Suspect to Plead Insanity
Bobby Chavis, accused of bludgeoning his wife to death with a baseball bat as she slept, will plead not guilty by reason of insanity.
Defense attorneys Arthur Donadio and Butch Jenkins filed a motion Tuesday to delay the trial. They also gave notice on the insanity plea in the death of Chavis' wife, Audrey Stevens Chavis, whom he is accused of killing July 25, 2006.
Moore County Sheriff's deputies responding to a 911 call from his sister, Sandra Henderson, found her and Chavis standing in the yard outside. When asked, he told the deputies he'd killed his wife.
Chavis has a long criminal record and spent more than a year in prison from 1994 to 1995 after conviction on assault with a deadly weapon on a law-enforcement officer. He also spent a month in prison for a conviction of communicating threats in 1994. He has received probation in the past for convictions for cruelty to animals, disorderly conduct and larceny.
Neighbors and family said at the time that the marriage was stormy. Some said they had urged Chavis' wife to leave an abusive relationship. The victim had four children, two with Chavis. Those two were at home when the murder occurred.
In a Sept. 8 hearing, Moore County District Attorney Maureen Krueger said that at the time Chavis knew he would be going to jail for failure to pay child support and didn't show up in court. She summarized evidence in the case by request of Senior Resident Superior Court Judge James M. Webb at that hearing.
"He bought a baseball bat three days before," Krueger said. "He beat her with that bat as she lay in bed. Then he waited in another room for her to die. He could hear her gurgling. He went back in and put a pillow over her. He held it down, watching the clock for eight minutes until she was dead."
On Monday, Krueger asked Webb to grant a state motion sending Chavis to Dorothea Dix Hospital for mental evaluation. His lawyers had previously filed notice of intent to mount a defense based on diminished capacity, and the state was moving for this evaluation.
"We are running out of time," Donadio said, concerned their client would be away and unavailable as his January trial neared.
Evaluation Time Debated
Webb wanted to know how long the state would need for this evaluation.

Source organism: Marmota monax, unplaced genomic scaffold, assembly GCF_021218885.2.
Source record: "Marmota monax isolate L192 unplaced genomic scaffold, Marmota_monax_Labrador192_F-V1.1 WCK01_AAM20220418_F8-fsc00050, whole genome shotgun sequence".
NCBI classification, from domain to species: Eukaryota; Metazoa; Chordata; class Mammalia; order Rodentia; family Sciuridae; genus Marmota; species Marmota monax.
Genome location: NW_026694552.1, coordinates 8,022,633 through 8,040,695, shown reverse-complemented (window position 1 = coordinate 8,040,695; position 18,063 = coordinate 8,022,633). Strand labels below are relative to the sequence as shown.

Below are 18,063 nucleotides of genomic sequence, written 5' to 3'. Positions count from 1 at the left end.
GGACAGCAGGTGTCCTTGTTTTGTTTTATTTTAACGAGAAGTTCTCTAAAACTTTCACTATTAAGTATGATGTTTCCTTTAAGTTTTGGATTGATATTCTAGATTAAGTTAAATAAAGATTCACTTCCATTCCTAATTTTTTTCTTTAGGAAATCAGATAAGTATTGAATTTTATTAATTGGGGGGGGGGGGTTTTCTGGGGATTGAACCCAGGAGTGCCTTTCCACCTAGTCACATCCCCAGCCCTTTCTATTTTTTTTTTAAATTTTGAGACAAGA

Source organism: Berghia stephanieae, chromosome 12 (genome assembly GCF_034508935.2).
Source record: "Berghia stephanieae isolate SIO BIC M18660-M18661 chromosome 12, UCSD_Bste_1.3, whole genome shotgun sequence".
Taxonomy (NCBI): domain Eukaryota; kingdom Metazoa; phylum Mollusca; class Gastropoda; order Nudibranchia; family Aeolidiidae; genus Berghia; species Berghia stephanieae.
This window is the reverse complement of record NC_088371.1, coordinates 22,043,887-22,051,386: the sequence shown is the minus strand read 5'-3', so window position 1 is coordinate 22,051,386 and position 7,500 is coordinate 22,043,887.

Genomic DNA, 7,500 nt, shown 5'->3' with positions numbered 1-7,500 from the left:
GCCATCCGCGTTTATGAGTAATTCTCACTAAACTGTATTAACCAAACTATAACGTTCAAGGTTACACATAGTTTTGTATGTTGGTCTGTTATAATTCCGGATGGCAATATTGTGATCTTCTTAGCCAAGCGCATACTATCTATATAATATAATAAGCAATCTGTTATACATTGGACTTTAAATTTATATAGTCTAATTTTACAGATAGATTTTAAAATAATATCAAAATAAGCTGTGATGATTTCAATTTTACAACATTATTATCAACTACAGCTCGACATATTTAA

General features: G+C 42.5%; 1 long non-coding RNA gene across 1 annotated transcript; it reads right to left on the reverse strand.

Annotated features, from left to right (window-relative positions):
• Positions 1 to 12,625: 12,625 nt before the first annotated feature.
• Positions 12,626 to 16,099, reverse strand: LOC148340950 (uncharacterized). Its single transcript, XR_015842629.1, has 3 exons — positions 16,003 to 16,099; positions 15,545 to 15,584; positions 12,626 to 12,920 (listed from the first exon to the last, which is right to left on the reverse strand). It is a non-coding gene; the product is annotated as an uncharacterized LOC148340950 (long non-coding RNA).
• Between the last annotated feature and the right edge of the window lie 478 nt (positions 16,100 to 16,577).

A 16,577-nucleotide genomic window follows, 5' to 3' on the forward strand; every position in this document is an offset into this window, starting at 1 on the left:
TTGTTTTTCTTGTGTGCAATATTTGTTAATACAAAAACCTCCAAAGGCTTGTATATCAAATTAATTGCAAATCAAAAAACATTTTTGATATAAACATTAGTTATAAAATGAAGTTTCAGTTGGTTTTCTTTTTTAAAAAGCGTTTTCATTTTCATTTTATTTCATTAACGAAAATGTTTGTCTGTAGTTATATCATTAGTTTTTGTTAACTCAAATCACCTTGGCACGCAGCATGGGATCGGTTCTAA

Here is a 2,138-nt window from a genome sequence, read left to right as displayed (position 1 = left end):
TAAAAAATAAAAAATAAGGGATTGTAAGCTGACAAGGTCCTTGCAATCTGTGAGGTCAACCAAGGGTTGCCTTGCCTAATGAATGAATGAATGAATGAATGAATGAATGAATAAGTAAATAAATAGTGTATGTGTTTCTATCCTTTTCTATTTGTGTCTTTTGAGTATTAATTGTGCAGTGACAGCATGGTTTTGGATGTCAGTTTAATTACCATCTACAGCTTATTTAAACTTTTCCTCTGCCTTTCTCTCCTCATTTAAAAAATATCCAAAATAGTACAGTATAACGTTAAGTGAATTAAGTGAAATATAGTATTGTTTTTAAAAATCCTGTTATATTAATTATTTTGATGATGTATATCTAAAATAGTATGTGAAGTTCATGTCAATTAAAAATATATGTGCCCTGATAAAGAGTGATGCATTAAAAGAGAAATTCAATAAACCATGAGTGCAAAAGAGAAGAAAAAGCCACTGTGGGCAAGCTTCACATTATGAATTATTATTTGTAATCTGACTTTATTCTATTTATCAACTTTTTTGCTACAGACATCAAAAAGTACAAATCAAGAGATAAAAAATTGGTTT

"The last one took approximately two weeks," Krueger said. "He would be able to return to jail, but the report may not be done by Jan. 12. We prepared that motion for the court, Your Honor, and printouts for the defense as well."
Donadio said the only thing Chavis' attorneys were concerned about was the time.
"If he is sent to Dix tomorrow, we would like to add that he be returned two weeks hence," he said.
The DA didn't know exactly when Chavis could be transported to Dix for the two-week evaluation.
"I would support Dec. 31 as a cutoff date," she said. "Two weeks on the floor was enough in the past."
Donadio noted that his client has already been sent to Dix by a jailer on one occasion, in 2006. Webb agreed.
"The court seems to think Dec. 31 reasonable for his return," he said.
With it settled that Chavis would be evaluated at Dorothea Dix but returned sometime before the end of the month, consideration turned to the defense motion to continue. If granted, trial would again be delayed.
"We received reports from Johns Hopkins on Saturday that were requested in July," Donadio said. "We need a neuropsychologist and time to prepare (based on this new information) for trial."
They wanted another postponement for this reason. The report shows that Chavis had suffered from rheumatic fever as a child. He was 8 years old at the time. Doctors would say that that childhood illness could bring on recurring psychotic episodes for the rest of his life, according to Donadio.
'Prepared to Go Forward'
"The court is aware that the defendant has been in jail for 866 days," Webb said. "This court applied to Sarah Parker, the chief justice of the Supreme Court of North Carolina, for a special session to hear this case in January. Chief Justice Parker consented to that request and set a special session for Jan. 12. The defense gave notice of a diminished-capacity defense."
Donadio said it had taken several months to get these records.
"Now the defense moves for another continuance," Webb said. "And gives notice of a not guilty by reason of insanity defense."
"Dr. Blackshear of Duke University gave his preliminary report on Sunday," Donadio said. "Our psychologist says Bobby's rheumatic fever in early childhood would bring psychotic episodes throughout his life. We won't be able to interview Bobby while he is at Dix. It took a heroic search to get these records from Johns Hopkins. They couldn't find them."
The defense therefore filed a motion for continuance based on the need for a new psychological consultant, a neuropsychologist, Donadio told the court.
"The court takes notice it was filed this day at 12:51 p.m.," Webb said.
Again, Donadio said this long-sought medical record and the Duke University doctor's report had just came in over the weekend.
"The Johns Hopkins records were only received Saturday," Donadio said again. "We heard from Dr. Blackshear on Sunday. There is a serious issue regarding formation of specific intent."
Webb asked what, if anything, the state had to say about the motion to continue.
"We are prepared to go forward," Krueger said. "The clerk of court has already summoned a couple hundred jurors (for the Jan. 12 trial date)."
"Four hundred," Webb said. Then -- after taking some time to consider -- "The defense motion is denied."
Contact John Chappell at 783-5841 or by e-mail at firstname.lastname@example.org.
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